Holy Week in Christianity is the week just before Easter. In the west, it is also the last week of Lent, and includes Palm Sunday, Holy Wednesday (Spy Wednesday), Maundy Thursday (Holy Thursday), Good Friday (Holy Friday), and Holy Saturday. It does not include Easter Sunday, although traditions observing the Easter Triduum may overlap or displace part f Holy Week or Easter itself within that additional liturgical period.
The events of Semana Santa focus on the last days of Christ’s life. Processions begin on Good Friday and follow the events from the crucifixion through resurrection. The largest procession occurs on Friday, however this varies by country and town. Purple robes are often worn by the participants during the processions. The color purple signifies penitents in the Catholic church.
The somber and often nocturnal commemoration with public processions directs thoughts to the desolate emotional state of the Virgin Mary on Black Saturday. She is represented as worrying and grieving with Saint Mary Magdalene for Jesus. During Black Saturday the participants of the processions wear black robes and hoods. Read more…
The week before Easter Sunday, known as Holy Week or Semana Santa in Spanish, holds a large cultural significance in much of the Latin world. Two places that have prominent Semana Santas are Antigua, Guatemala and Quito, Ecuador.
Semana Santa in Antigua has many unique elements. During the week of festivities, residents make Alfombras, detailed carpets that consist of sawdust, flowers, pine needles, fruits and vegetables. The alfombras cover many of the streets in the center of Antigua and help define the route of the processions.
Large floats, or Andas, are also important in the Guatemalan Holy Week. Each Anda has a specific meaning, often with figures of Jesus, the Virgin Mary, or other biblical scenes. The Andas can weigh up to 7,000 lbs. The larger ones require over fifty men to carry.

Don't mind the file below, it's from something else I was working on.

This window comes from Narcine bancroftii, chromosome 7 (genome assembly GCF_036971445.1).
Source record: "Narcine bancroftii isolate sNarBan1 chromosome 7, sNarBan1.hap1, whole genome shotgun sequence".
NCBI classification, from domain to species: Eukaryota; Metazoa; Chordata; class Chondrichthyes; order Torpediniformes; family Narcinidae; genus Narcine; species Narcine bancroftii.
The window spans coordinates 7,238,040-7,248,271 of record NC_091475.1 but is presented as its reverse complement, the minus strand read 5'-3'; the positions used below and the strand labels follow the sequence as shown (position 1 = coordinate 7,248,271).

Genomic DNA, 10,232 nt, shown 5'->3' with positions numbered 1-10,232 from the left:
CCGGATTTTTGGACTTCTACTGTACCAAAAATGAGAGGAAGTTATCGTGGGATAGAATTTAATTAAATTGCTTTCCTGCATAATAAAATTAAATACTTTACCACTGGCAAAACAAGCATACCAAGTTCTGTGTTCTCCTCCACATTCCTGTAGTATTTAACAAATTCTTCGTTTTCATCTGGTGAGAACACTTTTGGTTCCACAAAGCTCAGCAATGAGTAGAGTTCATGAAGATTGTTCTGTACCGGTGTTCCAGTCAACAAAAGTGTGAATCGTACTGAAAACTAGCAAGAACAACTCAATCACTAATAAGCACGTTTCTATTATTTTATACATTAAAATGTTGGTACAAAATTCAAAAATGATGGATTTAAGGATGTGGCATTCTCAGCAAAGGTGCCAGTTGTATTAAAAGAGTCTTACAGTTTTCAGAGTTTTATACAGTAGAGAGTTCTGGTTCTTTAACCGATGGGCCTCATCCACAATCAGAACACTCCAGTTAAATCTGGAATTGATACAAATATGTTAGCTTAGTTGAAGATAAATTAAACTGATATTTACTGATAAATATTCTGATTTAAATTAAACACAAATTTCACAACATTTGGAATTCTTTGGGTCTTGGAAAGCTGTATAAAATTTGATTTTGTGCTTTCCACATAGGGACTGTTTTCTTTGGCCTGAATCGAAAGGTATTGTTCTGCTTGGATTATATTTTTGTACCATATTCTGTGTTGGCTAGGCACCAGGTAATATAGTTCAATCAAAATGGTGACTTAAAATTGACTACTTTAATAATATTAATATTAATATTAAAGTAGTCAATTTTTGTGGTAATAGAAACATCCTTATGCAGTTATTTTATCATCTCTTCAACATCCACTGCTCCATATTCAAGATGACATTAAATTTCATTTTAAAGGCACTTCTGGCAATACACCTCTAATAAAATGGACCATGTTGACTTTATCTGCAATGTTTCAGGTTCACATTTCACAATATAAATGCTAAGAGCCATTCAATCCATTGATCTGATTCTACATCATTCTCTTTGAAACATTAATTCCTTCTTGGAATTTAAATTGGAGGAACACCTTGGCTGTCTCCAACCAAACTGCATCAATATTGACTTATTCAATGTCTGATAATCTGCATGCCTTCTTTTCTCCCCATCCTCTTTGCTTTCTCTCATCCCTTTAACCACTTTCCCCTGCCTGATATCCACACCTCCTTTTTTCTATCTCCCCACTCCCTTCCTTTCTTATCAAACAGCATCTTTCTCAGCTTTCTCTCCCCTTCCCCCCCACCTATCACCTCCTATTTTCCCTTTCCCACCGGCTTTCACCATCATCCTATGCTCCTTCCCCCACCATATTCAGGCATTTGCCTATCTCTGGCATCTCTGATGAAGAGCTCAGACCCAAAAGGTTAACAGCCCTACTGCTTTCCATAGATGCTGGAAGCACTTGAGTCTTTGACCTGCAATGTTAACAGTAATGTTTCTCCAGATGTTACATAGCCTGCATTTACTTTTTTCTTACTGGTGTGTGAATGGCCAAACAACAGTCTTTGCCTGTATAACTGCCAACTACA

Nearly 250,000 people attend the Good Friday Procession in Quito, Ecuador. Many of the Catholics that participate in the procession are penitents and go to extreme lengths to show their devotion to their faith. Some carry heavy crosses with their feet chained. Some wrap their bodies in barbed wire or flagellate themselves with whips and stinging nettle.
The term Cucurucho roughly translates to cone or cornet in Spanish. It can refer to both the Catholics that take part in Semana Santa processions and their conical hats or hoods.
The cone shaped hats are derived from the Spanish Inquisition. Those convicted of religious offenses by the inquisition were forced to wear cone hoods to undergo public humiliation. Similarly, the penitents at Easter used these elements of derision and mockery to mimic the scorn Jesus suffered.
Despite the similarities, the hoods of the Semana Santa predate those used by the Ku Klux Klan and have no relationship.
The Cucuruchos are specific to each location. For example, nearly all those of Ecuador wear the conical hats and many are penitents. The Cucuruchos of Guatemala often wear white head scarves. Children and adolescents have a larger role in the processions and men and women participate separately.
The track in the video is “El Samurai” recorded by the mysterious Pedro González, a jazz & rumba musician and released on the tiny Boa-Audio & Video label from Madrid, a private label where artists paid to get his record pressed for promotional purposes. These kind of records were only distributed among radio, clubs and discotheques Djs. Read more…